Cheryl Wilken’s grade 1/2 class at Ripley Huron Community School (RHCS) took on a new project this year to turn a ‘nobody’ into a ‘somebody.’
We heard from other schools it was a great project— Cheryl Wilken, teacher
Last November, the class received a package containing a plain, faceless doll called ‘Nobody.’ Their mission was to perform good deeds to help others, animals or the earth in order to transform Nobody into ‘Somebody’ as part of the ‘Who is Nobody?’ project.
This is the first year a class at RHCS took part in the project.
“We heard from other schools it was a great project,” said Wilken.
Each of the 19 children in her class got the opportunity to take Nobody home for a weekend. Their assignment was to do something to help another person, an animal, or the environment. Afterwards, some sort of souvenir pertaining to the project was attached to Nobody. All the mementos of good deeds changed Nobody into Somebody by the end of the year.
“They love it,” Wilken said about her students adding she’s, “really surprised sometimes with what they come up with.”
Students Ryan Watson and Sophie Twolan from Ripley-Huron Community School stand with the transformed Nobody doll.
Children in her class have raked lawns, donated clothes and food, volunteered at a nursing home and given money to ‘Me to We,’ a children’s hospital as well as the music program at RHCS.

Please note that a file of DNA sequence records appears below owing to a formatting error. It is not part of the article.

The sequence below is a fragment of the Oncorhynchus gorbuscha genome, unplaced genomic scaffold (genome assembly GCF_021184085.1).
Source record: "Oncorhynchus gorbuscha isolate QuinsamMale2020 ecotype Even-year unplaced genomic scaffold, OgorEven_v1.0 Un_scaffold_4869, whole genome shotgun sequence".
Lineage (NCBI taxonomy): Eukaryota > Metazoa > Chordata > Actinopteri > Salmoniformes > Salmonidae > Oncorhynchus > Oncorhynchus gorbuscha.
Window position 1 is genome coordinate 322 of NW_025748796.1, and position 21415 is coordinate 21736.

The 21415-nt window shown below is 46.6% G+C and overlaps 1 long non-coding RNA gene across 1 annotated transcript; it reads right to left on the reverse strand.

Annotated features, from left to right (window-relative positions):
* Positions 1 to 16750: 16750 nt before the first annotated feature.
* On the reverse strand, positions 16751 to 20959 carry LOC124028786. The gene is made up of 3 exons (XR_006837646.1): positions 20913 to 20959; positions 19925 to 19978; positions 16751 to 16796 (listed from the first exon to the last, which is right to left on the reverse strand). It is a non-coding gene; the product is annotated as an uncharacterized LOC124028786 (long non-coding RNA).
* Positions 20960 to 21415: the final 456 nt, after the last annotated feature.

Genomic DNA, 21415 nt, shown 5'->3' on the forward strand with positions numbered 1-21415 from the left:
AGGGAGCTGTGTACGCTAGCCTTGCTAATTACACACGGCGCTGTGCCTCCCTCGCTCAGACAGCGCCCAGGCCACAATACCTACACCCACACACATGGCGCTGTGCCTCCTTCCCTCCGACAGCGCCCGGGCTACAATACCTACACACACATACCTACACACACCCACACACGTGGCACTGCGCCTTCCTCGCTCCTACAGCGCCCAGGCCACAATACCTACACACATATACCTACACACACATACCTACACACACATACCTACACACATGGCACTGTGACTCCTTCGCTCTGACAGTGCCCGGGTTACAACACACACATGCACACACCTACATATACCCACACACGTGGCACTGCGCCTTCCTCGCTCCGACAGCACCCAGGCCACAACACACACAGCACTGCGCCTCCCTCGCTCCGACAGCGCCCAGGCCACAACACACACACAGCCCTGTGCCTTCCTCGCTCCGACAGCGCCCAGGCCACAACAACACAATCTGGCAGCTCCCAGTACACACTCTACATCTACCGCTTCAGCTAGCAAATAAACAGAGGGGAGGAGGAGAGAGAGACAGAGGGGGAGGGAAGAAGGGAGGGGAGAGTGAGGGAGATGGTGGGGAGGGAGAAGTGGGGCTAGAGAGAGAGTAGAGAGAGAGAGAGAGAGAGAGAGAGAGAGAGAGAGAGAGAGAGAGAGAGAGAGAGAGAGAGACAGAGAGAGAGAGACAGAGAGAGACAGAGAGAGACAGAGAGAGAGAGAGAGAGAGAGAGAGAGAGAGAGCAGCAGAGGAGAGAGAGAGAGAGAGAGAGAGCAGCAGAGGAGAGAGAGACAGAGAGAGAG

Grade two student Ryan Watson donated some of his toys to First Response. He said his parents helped him come up with the idea and he had fun giving away some train tracks and trucks.
Sophie Twolan (grade one) helped out at the Wingham vet clinic. She made posters to help a ten-week-old puppy find a home and said he was adopted a week later.
Sophie also said she had fun and she would do it again.
Along with performing the good deeds, each participant presented their experience to the rest of the class. There were also presentations at full-school assemblies to share the project with other classes.
All of the projects are collected into a scrapbook being sent home with a different child each night to show their parents.
“Parents really enjoy it,” said Wilken.
With such a good response from the school community, Wilken plans to do the project again next year.
For more information about the ‘Who is Nobody?’ project, visit www.whoisnobody.com
This article was published in the Kincardine News on June 18th 2013